When it comes to deploying apps in the cloud, the conventional wisdom is that DevOps is not required if you’re a small or midsized company. The cloud is designed to enable virtually anyone to set up the infrastructure they need, quickly and easily, without a lot of experience in the intricacies of managing data center operations or hardware. But then, by the time the company realizes it needs DevOps, it’s almost too late—the cloud infrastructure has become complex, costs have exceeded expectations and precious time is being wasted.
To ensure you’re able to optimize cloud, or hybrid cloud, deployments—and avoid many of the problems that other companies have experienced—there are a number of best practices you must employ within your company.
Best Practice No. 1: Realize You Need DevOps from the Start
When you manage your own hardware, you know exactly what the deployment costs are and what resources are available, and have a clear understanding of how they are interrelated. The abstraction of the cloud makes the initial setup a snap. But typically there is no formal structure involved: Individual developers can initiate new instances whenever they need them, without considering the bigger picture of the resources already in use, how they’re used or what is being planned by the organization.
Spinning up unnecessary cloud resources not only costs a company more in the long run, it also leads to a cloud sprawl that requires time-consuming, manual processes to maintain. Think about the challenges your company would face if it had thousands of machines created by different processes but you didn’t know who created them, what they were being used for or even if they were still needed.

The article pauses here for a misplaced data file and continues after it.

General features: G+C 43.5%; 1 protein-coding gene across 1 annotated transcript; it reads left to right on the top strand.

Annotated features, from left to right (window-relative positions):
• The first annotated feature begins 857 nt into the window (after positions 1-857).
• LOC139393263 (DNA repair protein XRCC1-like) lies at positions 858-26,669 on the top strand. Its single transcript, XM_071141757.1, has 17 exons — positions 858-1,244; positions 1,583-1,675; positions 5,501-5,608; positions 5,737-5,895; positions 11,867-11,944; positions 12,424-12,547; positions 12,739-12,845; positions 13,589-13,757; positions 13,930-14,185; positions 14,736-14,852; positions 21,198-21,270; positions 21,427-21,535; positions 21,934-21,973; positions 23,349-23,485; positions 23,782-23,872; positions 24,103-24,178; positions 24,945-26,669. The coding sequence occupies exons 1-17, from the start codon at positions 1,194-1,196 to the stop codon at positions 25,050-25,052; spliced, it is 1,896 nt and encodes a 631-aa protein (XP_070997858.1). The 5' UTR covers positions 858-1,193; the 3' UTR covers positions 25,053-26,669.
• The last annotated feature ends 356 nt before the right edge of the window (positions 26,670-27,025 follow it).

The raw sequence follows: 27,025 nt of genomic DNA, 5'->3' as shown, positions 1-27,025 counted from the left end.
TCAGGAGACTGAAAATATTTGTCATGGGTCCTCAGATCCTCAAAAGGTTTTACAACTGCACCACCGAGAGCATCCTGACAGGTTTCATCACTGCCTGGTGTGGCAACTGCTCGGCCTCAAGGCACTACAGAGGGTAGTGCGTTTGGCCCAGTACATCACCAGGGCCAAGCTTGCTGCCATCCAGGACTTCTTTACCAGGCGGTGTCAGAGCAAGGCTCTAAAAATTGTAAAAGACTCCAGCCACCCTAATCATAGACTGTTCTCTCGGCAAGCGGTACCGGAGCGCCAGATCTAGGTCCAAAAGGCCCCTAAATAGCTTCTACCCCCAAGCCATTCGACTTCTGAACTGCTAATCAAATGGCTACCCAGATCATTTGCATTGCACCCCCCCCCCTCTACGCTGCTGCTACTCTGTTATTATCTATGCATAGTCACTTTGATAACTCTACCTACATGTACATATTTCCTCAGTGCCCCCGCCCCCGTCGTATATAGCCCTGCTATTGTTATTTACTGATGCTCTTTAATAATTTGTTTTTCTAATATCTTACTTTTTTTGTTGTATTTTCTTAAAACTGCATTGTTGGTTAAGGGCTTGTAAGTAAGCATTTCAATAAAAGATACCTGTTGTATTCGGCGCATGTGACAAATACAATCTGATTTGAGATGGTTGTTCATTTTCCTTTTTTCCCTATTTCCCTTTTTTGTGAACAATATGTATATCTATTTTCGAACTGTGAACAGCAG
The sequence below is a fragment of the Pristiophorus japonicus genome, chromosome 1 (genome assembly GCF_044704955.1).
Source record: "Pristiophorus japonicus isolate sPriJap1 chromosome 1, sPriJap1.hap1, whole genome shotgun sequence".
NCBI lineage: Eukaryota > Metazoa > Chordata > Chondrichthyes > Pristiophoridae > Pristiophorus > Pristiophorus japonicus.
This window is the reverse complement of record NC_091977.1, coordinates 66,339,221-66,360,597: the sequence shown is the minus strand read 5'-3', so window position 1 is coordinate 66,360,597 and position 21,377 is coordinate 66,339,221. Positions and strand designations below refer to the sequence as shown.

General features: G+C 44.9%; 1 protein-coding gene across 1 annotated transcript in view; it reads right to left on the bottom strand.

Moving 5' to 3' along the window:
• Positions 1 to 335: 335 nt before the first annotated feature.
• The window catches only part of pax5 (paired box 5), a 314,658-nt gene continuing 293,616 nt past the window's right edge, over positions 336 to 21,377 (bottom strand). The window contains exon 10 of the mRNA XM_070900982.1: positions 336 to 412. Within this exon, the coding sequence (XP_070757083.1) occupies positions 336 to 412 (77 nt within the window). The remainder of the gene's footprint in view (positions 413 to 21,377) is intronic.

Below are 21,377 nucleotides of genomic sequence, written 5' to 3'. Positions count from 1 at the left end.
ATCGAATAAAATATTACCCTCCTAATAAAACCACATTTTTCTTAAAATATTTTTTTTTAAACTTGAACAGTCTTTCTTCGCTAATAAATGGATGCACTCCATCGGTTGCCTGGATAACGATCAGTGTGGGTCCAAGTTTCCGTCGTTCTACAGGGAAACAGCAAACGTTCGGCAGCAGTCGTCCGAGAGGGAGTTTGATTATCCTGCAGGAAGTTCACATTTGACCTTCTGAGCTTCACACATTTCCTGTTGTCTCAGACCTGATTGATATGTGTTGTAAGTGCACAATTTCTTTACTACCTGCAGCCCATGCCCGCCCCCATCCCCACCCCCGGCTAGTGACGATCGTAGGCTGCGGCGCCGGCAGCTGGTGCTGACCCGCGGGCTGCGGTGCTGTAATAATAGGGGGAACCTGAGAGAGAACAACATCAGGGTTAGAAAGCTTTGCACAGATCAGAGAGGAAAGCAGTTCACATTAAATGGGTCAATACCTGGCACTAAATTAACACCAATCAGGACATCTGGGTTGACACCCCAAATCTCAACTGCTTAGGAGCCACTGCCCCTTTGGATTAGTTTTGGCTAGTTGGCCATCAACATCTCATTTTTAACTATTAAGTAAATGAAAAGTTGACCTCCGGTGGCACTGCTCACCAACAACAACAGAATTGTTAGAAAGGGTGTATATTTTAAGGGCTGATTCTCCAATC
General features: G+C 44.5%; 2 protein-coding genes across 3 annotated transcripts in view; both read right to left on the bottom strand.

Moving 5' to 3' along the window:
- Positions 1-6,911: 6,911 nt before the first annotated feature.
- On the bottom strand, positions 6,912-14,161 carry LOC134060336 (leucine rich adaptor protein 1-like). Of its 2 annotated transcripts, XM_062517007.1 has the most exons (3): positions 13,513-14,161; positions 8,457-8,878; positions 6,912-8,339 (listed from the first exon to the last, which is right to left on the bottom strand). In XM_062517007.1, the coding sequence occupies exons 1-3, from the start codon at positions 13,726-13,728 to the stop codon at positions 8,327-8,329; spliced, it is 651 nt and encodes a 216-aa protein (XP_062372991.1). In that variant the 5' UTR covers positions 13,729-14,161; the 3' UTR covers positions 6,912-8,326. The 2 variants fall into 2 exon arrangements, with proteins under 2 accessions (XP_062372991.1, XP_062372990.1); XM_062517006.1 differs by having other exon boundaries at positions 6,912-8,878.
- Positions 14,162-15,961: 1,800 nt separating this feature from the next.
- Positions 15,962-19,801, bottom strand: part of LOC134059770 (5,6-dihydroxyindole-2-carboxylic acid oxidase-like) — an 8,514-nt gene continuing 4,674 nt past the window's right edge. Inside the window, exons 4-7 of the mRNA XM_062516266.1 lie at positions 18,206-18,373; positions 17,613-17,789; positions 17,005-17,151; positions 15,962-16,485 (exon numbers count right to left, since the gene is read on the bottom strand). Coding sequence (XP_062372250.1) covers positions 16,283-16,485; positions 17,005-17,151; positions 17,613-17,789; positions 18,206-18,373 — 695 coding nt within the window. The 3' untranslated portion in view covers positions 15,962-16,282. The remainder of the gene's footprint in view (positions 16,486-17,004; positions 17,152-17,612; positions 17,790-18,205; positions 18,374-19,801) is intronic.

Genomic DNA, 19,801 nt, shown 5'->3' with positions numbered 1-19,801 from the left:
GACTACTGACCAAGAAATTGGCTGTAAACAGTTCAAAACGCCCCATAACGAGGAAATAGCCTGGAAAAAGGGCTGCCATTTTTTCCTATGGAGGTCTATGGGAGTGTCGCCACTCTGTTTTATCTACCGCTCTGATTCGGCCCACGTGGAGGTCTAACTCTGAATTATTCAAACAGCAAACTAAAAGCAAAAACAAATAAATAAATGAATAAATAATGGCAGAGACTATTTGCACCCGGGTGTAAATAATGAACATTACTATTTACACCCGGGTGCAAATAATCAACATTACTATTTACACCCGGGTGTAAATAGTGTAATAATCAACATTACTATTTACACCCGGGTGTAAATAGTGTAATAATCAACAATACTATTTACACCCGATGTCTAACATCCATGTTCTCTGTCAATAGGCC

By employing DevOps from the start, you will be able to balance the needs of developers with the availability of resources in the cloud to ensure expenses do not run out of control and you understand exactly how the cloud infrastructure is being used now and into the future.
Best Practice No. 2: Have a Process and Purpose
As you create your cloud infrastructure, you need to have a clearly defined purpose, as well as a process in place for deployment and ongoing management. You will need to keep track of what resources are being used and their designated purposes. Some cloud vendors, such as AWS, offer tagging capabilities that help you keep track of what services each machine was created for and whether they are being used for production, backup, load balancing or testing.
Regardless of whether you use tagging capabilities or maintain a separate database of cloud resources, knowing what you have purchased and how it’s being used will provide needed visibility, ease of management and greater control of costs.
Best Practice No. 3: Leverage Automation
Automation is important—both in the cloud and on premises—to streamline routine practices, make sure they’re applied consistently and eliminate potential errors that are common with manual processes.